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Chinese romantic comedy may be contributing to Seattle’s real estate boom

Tech workers in various cities seem to have more expensive tastes when it comes to real estate. Zillow has noticed that this trend shows that tech employees are paying more in property taxes than their neighbors. (AP)

It’s not just large tech companies that are causing the Seattle real estate market to heat up.

Chinese film making might be a factor as well.

“Beijing Meets Seattle,” a 2013 romantic-comedy, may be contributing to an increased interest in the Emerald City.

The film showcases the overseas lifestyle in what owner and CEO of Realogics Sotheby’s International Realty Dean Jones describes as the “Chinese version of the American dream.”

It’s a lifestyle that, until more recently, was a well-kept secret, Jones told KIRO Radio’s Dave Ross.

The film’s popularity is an example of the growing interest in West Coast living.

“We’ve become a global market and we are learning demand knows no borders,” Jones said.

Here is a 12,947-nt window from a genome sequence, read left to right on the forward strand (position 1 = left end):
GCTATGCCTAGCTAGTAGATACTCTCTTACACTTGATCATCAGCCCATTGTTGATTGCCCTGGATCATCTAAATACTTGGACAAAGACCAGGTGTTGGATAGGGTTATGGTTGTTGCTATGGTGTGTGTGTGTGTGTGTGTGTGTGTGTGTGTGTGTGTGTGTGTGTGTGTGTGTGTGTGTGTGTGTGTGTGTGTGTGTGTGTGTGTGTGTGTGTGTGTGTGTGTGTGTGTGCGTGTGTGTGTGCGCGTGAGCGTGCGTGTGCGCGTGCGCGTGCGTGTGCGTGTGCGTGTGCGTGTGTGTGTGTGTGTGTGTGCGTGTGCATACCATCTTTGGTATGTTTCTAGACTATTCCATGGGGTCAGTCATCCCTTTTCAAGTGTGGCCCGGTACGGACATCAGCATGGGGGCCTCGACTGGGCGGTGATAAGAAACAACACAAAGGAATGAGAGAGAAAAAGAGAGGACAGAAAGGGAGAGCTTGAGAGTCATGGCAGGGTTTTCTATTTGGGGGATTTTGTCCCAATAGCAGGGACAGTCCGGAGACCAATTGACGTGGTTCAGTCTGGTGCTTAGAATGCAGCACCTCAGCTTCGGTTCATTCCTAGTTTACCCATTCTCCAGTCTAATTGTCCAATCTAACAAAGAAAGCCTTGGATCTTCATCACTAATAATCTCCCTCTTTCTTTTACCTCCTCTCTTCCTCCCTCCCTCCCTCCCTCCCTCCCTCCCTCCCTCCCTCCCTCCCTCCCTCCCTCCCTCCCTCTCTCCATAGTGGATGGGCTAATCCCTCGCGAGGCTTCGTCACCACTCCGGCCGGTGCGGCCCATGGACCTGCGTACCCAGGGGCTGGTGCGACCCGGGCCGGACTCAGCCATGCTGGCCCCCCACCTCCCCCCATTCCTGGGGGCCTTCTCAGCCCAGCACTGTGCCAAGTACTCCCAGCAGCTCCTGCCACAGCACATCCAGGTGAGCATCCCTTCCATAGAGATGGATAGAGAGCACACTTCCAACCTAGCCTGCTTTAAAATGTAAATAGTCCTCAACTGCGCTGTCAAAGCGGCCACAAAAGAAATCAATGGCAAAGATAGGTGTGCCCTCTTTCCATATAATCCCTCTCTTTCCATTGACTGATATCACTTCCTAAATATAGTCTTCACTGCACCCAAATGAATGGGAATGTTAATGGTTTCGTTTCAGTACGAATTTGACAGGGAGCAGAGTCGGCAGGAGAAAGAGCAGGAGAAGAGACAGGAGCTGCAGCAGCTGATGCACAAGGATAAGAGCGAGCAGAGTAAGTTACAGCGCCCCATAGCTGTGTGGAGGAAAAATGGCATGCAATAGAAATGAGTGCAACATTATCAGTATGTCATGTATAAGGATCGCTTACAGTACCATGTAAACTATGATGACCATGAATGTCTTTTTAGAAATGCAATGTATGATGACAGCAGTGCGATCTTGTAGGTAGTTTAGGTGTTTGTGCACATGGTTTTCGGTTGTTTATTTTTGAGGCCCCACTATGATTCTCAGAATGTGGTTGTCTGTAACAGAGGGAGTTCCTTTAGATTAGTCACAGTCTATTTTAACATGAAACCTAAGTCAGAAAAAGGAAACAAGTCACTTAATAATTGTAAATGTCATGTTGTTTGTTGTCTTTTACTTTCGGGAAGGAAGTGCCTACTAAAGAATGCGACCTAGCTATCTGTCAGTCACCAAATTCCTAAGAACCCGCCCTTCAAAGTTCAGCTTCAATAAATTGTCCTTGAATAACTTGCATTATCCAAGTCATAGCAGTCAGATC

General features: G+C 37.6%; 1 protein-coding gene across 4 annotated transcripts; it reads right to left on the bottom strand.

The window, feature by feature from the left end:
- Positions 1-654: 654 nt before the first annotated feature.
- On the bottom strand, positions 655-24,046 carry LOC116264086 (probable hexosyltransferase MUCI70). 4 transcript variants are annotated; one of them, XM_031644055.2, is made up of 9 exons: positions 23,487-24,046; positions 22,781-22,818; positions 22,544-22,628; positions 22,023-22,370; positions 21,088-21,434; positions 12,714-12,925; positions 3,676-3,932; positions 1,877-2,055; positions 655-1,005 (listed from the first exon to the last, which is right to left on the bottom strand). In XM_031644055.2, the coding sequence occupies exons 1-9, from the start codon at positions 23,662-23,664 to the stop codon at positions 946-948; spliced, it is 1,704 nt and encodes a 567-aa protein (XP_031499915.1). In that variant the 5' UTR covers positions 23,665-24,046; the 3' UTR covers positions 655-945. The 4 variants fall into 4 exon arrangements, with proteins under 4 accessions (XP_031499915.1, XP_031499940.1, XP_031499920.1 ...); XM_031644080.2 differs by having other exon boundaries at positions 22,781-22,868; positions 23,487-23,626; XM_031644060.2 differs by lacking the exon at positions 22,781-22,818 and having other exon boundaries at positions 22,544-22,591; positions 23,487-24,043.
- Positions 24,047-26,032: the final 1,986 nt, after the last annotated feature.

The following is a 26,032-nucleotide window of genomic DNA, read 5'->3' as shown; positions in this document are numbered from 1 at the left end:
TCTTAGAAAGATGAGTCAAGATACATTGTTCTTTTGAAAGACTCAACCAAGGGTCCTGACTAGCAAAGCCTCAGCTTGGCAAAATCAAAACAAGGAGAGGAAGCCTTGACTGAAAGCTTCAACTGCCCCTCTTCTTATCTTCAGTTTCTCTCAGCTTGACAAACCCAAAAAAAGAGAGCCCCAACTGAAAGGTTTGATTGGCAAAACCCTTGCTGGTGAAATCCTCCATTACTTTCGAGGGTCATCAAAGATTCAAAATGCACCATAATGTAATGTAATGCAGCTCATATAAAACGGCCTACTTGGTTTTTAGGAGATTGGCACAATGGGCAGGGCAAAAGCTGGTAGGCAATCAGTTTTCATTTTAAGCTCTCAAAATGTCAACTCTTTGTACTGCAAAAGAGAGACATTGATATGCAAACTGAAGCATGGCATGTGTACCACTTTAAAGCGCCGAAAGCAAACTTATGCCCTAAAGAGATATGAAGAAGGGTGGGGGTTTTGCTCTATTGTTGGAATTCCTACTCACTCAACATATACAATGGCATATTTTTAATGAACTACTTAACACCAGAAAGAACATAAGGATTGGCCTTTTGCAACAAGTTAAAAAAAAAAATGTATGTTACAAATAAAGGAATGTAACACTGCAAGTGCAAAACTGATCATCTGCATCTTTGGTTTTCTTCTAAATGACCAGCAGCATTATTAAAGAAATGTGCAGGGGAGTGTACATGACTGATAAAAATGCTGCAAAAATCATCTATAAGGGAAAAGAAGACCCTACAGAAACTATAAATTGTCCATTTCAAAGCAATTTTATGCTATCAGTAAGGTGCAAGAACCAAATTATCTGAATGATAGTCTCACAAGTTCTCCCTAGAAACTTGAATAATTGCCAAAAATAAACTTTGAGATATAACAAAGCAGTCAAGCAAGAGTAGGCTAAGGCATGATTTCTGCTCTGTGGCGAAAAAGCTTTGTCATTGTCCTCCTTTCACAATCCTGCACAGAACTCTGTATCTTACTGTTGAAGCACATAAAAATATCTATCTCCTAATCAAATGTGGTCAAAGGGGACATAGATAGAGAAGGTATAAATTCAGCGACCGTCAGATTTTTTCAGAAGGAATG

But the film isn’t the only reason for a growing interest in Seattle. One of the most important factors in people making the move over is great schools, Jones pointed out. More than 50 percent of the foreign born students in the freshman class at the University of Washington are from China, he added.

Interest in the West Coast of the United States and Canada, however, isn’t new. The phenomenon has been going on in San Francisco and Vancouver B.C. for years. The real estate boom in Vancouver, for example, is making it difficult for college graduates to secure a job and own a home, Jones said.

“Real estate values are no longer associated with job and population growth, but global preference,” he said.

So what does this all mean for Seattleites?

It’s important for people living in the Pacific Northwest to understand Seattle’s position on a global stage, Jones said. And for those considering buying a home, they might want to do it sooner rather than later.

“If you had wished you had bought a home in San Francisco ten years ago, buy a home in Seattle today,” Jones said.

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